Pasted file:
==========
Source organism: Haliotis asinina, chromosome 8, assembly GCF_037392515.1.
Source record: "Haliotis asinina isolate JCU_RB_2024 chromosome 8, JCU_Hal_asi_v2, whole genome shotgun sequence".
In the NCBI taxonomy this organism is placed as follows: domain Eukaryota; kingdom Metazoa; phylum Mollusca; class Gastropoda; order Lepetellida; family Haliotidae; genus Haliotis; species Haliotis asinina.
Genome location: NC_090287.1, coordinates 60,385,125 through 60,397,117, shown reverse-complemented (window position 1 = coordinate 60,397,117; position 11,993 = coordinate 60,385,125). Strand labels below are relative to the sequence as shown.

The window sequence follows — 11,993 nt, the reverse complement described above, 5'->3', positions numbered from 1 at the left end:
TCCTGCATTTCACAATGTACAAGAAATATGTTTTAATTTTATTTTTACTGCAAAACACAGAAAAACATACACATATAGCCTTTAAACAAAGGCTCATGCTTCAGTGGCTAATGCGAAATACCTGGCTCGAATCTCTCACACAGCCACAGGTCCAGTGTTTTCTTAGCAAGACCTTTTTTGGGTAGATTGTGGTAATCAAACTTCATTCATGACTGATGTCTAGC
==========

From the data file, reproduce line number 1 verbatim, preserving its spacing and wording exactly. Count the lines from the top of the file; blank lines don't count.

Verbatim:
Source organism: Haliotis asinina, chromosome 8, assembly GCF_037392515.1.